OUR region has many associations with high church officials of various denominations over the centuries. There have been reasons for joy and pride in this long relationship.

Alas, alongside celebrating the spread of the “Good News,” there were less inspiring moments of conflict and distress.

The recent avoidable controversy over Easter, the holiest time of the Christian year, has left a strange taste of sadness, bordering on despair, in the mouths of many worshippers.

We all have the right, publicly and harmlessly, to express our hopes and beliefs regarding religion. Yet, even if it is primarily for civic and civilized reasons, we all need to consider sensitively the effect of what we say on the feelings of others. Non-Christian faith is a common practice by people living peacefully in this country who rightly enjoy the consequence of goodwill and tolerance. I therefore present with some hesitation the incredibly hostile and hurtful statements made by some high authorities in the Church of England in recent times.

I hope you will be generous and understanding about what I say this week in the spirit of concern and comment.

I am Christian. Not particularly good – quite the contrary, perhaps! I don’t button those with opposing views. I am only a believer in the generally accepted sense, like many readers and others who are humbly aware of the conquering grace of the presence of our Lord Jesus Christ on this Earth and his phenomenal goodness and accept his ultimate sacrifice on the cross on Good Friday.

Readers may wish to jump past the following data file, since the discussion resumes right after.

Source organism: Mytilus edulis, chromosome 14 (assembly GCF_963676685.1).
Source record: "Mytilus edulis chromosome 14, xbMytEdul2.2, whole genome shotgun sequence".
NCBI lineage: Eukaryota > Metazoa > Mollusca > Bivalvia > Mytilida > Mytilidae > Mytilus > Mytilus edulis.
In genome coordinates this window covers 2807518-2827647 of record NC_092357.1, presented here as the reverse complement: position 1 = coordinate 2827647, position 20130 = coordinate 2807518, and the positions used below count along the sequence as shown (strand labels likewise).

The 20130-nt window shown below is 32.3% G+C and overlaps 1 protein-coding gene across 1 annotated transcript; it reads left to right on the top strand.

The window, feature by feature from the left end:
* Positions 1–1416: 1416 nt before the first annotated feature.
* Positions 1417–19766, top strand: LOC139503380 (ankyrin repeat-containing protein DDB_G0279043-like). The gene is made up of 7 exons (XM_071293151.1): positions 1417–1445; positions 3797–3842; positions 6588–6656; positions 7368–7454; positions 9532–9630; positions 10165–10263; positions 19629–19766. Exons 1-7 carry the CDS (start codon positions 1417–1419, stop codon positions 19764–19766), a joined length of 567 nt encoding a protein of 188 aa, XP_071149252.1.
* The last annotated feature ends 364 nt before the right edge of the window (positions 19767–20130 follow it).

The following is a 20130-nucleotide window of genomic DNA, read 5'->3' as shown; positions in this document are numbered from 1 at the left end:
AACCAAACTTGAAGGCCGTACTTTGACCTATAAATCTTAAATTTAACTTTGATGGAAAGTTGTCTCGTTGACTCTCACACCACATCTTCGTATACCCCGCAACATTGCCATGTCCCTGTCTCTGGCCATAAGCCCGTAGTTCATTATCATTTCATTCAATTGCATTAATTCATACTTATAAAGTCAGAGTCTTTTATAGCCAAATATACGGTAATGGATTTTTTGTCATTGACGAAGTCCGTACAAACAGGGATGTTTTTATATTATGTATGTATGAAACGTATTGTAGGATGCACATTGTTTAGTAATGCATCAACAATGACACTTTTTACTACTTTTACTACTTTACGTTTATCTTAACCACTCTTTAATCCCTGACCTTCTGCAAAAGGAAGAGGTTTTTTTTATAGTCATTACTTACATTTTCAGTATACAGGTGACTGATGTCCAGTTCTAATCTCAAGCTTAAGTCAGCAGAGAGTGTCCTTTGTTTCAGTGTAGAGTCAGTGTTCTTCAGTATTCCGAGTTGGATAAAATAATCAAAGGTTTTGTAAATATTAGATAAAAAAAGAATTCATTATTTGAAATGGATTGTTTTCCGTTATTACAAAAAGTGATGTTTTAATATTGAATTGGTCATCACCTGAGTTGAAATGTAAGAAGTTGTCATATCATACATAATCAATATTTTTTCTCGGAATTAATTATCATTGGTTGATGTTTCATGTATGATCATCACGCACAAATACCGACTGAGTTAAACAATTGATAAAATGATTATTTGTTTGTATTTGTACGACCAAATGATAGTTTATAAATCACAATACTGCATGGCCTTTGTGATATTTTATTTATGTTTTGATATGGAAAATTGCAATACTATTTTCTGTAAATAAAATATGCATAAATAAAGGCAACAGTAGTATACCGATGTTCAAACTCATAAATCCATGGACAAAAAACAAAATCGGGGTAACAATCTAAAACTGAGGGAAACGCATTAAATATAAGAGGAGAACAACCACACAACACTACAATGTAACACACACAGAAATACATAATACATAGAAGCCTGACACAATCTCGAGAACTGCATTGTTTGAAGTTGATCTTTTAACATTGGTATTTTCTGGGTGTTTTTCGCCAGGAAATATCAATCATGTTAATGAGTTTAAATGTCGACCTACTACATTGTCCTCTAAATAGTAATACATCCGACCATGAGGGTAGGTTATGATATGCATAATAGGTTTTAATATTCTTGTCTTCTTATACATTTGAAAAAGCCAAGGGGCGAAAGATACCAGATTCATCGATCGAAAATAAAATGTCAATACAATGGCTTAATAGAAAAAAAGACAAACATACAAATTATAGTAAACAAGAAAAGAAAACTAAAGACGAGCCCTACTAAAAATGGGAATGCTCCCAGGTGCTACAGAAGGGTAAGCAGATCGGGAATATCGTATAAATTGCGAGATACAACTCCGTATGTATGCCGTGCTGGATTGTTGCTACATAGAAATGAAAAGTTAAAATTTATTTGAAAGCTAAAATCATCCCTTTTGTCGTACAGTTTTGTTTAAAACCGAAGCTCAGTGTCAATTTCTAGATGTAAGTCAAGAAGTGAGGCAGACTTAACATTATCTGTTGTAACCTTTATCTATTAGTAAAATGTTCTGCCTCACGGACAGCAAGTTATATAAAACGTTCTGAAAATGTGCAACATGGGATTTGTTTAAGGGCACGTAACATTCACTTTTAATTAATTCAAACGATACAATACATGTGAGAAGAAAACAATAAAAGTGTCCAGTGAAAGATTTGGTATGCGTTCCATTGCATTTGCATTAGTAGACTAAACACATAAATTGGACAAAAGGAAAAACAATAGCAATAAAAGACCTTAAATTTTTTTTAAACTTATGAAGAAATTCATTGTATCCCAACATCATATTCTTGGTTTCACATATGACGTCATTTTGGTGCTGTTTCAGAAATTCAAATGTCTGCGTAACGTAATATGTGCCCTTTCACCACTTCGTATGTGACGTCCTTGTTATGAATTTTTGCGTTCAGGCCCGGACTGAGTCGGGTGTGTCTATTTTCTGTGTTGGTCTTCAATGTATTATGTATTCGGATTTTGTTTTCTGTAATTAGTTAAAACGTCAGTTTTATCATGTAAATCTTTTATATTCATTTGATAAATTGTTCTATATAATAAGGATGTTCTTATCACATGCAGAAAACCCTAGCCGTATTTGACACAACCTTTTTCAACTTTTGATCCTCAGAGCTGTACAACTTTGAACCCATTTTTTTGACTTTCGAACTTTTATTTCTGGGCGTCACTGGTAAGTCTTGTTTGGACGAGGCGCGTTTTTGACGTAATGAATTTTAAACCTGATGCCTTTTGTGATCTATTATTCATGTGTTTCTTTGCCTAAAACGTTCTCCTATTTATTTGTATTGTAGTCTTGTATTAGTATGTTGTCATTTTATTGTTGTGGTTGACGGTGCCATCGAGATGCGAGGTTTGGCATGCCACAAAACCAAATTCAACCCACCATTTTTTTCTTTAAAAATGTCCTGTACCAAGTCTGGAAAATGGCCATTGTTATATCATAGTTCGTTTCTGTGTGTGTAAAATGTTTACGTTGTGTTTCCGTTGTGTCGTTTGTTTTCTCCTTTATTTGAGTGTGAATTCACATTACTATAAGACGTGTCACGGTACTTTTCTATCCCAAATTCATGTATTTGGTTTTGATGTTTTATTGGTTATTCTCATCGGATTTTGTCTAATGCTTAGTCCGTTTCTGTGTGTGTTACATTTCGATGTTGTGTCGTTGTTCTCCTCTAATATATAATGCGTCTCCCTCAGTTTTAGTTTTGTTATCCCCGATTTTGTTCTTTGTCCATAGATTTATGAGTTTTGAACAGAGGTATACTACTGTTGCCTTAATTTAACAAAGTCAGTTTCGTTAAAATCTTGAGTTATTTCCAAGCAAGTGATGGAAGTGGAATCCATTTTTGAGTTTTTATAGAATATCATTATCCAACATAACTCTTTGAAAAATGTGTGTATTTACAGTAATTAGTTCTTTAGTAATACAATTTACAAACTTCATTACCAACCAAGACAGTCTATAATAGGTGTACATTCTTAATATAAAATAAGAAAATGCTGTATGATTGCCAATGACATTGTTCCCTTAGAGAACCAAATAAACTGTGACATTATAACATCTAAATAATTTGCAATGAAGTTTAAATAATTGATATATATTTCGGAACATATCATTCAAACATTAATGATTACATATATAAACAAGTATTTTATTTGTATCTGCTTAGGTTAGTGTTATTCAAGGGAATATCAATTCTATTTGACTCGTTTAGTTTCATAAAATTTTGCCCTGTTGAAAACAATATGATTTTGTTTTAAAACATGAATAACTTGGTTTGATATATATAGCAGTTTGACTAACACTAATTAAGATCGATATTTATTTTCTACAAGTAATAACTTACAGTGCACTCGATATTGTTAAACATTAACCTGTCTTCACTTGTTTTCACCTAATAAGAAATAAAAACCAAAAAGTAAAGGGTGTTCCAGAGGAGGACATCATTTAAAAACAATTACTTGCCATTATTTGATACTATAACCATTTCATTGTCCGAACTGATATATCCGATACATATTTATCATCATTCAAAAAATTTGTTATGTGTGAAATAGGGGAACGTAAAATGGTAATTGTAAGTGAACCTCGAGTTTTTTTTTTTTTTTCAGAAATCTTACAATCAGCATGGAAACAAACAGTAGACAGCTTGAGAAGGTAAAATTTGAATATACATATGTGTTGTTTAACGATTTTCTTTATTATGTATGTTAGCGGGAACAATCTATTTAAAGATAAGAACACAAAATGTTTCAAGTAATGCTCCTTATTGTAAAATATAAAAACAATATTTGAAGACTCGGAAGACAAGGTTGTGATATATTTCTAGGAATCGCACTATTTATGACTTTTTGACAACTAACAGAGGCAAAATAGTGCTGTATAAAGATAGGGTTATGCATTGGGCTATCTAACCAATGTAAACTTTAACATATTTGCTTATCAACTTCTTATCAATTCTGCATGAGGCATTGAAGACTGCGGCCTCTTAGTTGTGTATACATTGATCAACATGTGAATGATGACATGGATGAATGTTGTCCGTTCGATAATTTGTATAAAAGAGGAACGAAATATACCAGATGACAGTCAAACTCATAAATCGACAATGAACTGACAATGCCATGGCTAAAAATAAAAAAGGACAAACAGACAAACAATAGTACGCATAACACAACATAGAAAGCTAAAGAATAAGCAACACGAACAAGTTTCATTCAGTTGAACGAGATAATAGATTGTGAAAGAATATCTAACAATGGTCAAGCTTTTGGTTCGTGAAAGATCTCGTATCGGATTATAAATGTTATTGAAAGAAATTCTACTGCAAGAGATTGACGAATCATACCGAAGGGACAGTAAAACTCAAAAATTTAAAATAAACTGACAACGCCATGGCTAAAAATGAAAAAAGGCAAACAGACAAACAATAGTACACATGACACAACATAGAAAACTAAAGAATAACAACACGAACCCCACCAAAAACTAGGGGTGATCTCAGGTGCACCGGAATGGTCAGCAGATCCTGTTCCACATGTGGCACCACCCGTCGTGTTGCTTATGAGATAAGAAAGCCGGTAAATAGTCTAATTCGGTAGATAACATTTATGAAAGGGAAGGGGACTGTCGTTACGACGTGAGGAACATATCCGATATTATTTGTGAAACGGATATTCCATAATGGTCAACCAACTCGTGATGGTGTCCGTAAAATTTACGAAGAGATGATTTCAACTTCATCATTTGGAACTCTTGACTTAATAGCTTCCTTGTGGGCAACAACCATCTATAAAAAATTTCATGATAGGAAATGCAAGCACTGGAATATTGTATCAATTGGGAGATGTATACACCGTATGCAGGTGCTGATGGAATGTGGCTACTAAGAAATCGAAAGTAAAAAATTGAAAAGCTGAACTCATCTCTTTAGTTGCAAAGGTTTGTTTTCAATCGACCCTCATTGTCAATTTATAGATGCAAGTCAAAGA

I’m sure 99% of humans who worship at Easter have watertight credentials for their positions and wouldn’t want to get dragged into sorted and unworthy bashing.

But it seemed utterly horrific and incomprehensible that the two leading clergymen of the national church had given free rein to their strong and uncompromising observations on what should be the most harmonious and accessible celebration of what is good in the Universe.

Yes, it made sense for them to speak of their righteous compassion felt with all those around the world caught up in the world’s tragic contradictions and injustices. Yes, our hearts accompany all expressions of sympathy and solidarity with the divine Goodness. But – and here I choose my words carefully – some influential clergymen have been wrong to slip into their public pronouncements they conclude that Almighty God must be incandescent with rage at the actions our political leaders have taken to relieve the fate of our less fortunate fellow human beings, taking them as a group of hunger, despair, cruelty and abandonment to a distant land, Rwanda, for a chance of settlement. To portray the Prime Minister or anyone else behind the scheme as inhumane and indifferent to trying to find a solution that could change their lives is grotesquely unfair.

To suggest that God will be more enraged by manufactured human inequities than pleased with an attempt to lend decency and health to the desperate and vulnerable victims of the world’s ills is bizarrely illogical. And misplaced. I prefer to let God make judgments about our conduct and motivations.


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